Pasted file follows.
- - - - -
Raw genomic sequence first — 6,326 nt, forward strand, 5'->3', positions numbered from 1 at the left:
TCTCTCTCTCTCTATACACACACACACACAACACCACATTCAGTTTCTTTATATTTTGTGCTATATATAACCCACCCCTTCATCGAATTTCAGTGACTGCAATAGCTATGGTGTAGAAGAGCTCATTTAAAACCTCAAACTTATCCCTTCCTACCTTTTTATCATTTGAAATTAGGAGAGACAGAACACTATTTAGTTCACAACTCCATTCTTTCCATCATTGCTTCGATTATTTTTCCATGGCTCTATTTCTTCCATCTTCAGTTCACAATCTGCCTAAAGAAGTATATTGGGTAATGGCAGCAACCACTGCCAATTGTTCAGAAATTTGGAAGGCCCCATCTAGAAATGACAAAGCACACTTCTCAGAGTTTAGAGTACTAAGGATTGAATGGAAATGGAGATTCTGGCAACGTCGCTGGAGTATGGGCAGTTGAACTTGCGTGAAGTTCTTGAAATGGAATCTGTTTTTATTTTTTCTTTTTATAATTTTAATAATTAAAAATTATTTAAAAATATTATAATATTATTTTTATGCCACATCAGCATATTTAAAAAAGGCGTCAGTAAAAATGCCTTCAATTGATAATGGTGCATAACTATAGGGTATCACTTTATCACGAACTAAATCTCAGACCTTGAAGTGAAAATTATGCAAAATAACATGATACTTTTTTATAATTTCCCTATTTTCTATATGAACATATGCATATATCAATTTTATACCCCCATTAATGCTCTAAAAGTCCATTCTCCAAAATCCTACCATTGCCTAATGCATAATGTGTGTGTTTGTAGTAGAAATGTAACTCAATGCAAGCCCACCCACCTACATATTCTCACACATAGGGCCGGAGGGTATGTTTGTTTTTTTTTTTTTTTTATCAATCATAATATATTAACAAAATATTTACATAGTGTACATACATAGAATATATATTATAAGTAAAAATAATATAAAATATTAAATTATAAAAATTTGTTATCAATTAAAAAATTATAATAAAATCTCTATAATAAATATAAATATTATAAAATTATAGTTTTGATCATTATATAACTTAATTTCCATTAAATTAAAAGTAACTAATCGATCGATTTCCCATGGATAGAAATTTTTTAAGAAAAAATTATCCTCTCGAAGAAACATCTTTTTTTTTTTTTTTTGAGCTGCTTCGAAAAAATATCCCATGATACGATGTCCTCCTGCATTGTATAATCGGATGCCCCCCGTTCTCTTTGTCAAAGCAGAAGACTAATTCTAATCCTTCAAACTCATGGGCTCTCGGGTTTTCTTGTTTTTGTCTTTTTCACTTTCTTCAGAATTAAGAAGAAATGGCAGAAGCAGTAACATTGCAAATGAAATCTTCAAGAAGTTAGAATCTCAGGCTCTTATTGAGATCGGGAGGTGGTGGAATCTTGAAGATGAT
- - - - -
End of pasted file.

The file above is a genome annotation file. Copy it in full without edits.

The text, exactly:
Raw genomic sequence first — 6,326 nt, forward strand, 5'->3', positions numbered from 1 at the left:
TCTCTCTCTCTCTATACACACACACACACAACACCACATTCAGTTTCTTTATATTTTGTGCTATATATAACCCACCCCTTCATCGAATTTCAGTGACTGCAATAGCTATGGTGTAGAAGAGCTCATTTAAAACCTCAAACTTATCCCTTCCTACCTTTTTATCATTTGAAATTAGGAGAGACAGAACACTATTTAGTTCACAACTCCATTCTTTCCATCATTGCTTCGATTATTTTTCCATGGCTCTATTTCTTCCATCTTCAGTTCACAATCTGCCTAAAGAAGTATATTGGGTAATGGCAGCAACCACTGCCAATTGTTCAGAAATTTGGAAGGCCCCATCTAGAAATGACAAAGCACACTTCTCAGAGTTTAGAGTACTAAGGATTGAATGGAAATGGAGATTCTGGCAACGTCGCTGGAGTATGGGCAGTTGAACTTGCGTGAAGTTCTTGAAATGGAATCTGTTTTTATTTTTTCTTTTTATAATTTTAATAATTAAAAATTATTTAAAAATATTATAATATTATTTTTATGCCACATCAGCATATTTAAAAAAGGCGTCAGTAAAAATGCCTTCAATTGATAATGGTGCATAACTATAGGGTATCACTTTATCACGAACTAAATCTCAGACCTTGAAGTGAAAATTATGCAAAATAACATGATACTTTTTTATAATTTCCCTATTTTCTATATGAACATATGCATATATCAATTTTATACCCCCATTAATGCTCTAAAAGTCCATTCTCCAAAATCCTACCATTGCCTAATGCATAATGTGTGTGTTTGTAGTAGAAATGTAACTCAATGCAAGCCCACCCACCTACATATTCTCACACATAGGGCCGGAGGGTATGTTTGTTTTTTTTTTTTTTTTATCAATCATAATATATTAACAAAATATTTACATAGTGTACATACATAGAATATATATTATAAGTAAAAATAATATAAAATATTAAATTATAAAAATTTGTTATCAATTAAAAAATTATAATAAAATCTCTATAATAAATATAAATATTATAAAATTATAGTTTTGATCATTATATAACTTAATTTCCATTAAATTAAAAGTAACTAATCGATCGATTTCCCATGGATAGAAATTTTTTAAGAAAAAATTATCCTCTCGAAGAAACATCTTTTTTTTTTTTTTTTGAGCTGCTTCGAAAAAATATCCCATGATACGATGTCCTCCTGCATTGTATAATCGGATGCCCCCCGTTCTCTTTGTCAAAGCAGAAGACTAATTCTAATCCTTCAAACTCATGGGCTCTCGGGTTTTCTTGTTTTTGTCTTTTTCACTTTCTTCAGAATTAAGAAGAAATGGCAGAAGCAGTAACATTGCAAATGAAATCTTCAAGAAGTTAGAATCTCAGGCTCTTATTGAGATCGGGAGGTGGTGGAATCTTGAAGATGAT